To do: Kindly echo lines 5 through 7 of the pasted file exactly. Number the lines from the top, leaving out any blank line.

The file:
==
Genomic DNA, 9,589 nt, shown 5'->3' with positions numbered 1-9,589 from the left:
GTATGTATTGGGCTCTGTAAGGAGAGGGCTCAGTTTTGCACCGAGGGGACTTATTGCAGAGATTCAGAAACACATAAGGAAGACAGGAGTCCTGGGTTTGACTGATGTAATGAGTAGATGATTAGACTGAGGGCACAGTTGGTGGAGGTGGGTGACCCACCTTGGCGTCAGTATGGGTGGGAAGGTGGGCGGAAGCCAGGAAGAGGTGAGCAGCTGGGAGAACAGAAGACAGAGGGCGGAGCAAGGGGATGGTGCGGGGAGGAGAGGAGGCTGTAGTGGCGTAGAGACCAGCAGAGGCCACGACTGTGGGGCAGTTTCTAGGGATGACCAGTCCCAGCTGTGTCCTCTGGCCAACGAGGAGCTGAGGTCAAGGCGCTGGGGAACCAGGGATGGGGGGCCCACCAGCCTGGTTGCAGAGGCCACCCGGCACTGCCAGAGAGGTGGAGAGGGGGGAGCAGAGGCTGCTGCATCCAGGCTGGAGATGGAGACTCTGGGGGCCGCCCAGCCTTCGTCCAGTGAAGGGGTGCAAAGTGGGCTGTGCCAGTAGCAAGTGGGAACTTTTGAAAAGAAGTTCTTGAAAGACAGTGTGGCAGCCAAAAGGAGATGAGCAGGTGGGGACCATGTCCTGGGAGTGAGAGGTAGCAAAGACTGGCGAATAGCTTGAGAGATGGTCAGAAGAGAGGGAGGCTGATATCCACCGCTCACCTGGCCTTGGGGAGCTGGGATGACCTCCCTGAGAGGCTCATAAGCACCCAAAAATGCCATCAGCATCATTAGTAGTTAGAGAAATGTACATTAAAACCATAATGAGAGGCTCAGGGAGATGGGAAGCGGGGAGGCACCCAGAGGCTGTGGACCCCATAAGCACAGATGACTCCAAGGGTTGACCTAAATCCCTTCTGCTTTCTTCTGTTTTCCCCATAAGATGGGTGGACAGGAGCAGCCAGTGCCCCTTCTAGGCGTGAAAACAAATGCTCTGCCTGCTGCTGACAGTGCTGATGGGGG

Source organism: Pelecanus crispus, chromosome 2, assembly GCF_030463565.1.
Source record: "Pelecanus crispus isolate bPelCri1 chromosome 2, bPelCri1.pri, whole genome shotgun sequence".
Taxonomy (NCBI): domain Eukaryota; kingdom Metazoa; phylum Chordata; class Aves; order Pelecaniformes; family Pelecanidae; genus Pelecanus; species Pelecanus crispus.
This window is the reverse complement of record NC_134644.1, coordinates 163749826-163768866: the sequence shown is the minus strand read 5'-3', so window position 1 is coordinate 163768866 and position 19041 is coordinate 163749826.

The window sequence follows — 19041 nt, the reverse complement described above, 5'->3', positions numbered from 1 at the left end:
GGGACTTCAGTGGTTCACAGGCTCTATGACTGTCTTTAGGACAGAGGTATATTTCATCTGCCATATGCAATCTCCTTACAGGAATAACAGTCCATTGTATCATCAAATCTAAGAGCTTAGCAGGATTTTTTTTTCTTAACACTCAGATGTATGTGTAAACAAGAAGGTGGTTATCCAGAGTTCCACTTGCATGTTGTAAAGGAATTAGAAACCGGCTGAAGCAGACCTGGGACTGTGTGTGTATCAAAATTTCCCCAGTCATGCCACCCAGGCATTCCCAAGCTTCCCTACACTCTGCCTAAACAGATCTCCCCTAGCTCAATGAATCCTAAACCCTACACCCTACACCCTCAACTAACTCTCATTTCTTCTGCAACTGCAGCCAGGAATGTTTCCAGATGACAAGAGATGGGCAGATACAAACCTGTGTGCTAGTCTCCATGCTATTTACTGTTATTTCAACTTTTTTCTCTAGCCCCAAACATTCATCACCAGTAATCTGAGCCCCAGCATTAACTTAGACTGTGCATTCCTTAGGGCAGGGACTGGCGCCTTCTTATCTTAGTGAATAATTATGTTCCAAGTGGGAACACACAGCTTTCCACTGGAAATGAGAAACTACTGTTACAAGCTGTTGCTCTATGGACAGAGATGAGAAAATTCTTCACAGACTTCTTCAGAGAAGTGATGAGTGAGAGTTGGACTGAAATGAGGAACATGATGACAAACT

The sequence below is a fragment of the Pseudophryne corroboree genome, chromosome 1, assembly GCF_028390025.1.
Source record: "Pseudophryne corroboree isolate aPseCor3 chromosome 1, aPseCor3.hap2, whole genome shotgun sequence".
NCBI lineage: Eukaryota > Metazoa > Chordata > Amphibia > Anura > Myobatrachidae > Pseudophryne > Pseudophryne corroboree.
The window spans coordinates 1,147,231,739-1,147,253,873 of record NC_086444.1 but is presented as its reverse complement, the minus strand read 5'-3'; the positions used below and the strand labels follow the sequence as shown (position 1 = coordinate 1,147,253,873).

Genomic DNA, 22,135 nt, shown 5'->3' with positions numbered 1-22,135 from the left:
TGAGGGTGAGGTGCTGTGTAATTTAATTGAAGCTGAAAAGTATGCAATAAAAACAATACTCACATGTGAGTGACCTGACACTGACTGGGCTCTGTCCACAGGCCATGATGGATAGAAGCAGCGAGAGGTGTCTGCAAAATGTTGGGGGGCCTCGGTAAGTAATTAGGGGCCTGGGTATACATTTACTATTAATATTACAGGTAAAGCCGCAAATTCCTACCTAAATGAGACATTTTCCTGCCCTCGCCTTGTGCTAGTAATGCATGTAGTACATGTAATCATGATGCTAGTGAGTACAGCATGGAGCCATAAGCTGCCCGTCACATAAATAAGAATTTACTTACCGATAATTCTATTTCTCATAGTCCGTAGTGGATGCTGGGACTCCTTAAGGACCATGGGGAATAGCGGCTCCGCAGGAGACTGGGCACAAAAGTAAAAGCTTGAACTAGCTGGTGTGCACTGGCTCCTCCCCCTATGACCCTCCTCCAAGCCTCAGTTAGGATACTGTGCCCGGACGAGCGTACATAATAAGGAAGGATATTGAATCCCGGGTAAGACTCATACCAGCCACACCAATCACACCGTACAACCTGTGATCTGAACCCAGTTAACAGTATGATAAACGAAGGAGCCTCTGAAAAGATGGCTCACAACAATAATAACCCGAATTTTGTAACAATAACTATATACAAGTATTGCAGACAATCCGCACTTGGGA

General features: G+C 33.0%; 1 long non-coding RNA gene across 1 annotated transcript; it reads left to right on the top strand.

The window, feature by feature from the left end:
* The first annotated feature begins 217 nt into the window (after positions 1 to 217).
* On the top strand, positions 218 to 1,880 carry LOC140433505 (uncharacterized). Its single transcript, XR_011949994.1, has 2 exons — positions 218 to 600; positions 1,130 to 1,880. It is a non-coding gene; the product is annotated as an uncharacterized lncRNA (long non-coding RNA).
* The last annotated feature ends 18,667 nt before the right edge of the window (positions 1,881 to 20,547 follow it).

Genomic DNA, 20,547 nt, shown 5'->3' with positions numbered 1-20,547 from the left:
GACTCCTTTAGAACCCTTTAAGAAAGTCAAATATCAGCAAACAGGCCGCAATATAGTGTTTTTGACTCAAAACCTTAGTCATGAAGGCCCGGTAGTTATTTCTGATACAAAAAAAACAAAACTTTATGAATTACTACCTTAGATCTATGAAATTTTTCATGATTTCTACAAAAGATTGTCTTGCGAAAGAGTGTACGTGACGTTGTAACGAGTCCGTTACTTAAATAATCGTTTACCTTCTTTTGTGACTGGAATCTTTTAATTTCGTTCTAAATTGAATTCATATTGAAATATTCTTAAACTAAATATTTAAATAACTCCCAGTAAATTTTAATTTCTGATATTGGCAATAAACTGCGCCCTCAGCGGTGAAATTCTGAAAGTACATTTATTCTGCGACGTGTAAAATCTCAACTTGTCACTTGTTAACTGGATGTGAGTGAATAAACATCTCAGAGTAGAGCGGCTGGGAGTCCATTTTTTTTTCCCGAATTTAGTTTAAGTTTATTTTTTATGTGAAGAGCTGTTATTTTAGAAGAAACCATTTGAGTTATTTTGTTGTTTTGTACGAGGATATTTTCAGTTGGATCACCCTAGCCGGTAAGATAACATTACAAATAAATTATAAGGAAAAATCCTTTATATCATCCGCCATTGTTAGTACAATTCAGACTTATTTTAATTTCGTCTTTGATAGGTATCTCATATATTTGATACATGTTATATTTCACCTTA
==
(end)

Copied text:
Taxonomy (NCBI): domain Eukaryota; kingdom Metazoa; phylum Chordata; class Aves; order Pelecaniformes; family Pelecanidae; genus Pelecanus; species Pelecanus crispus.
This window is the reverse complement of record NC_134644.1, coordinates 163749826-163768866: the sequence shown is the minus strand read 5'-3', so window position 1 is coordinate 163768866 and position 19041 is coordinate 163749826.

The window sequence follows — 19041 nt, the reverse complement described above, 5'->3', positions numbered from 1 at the left end: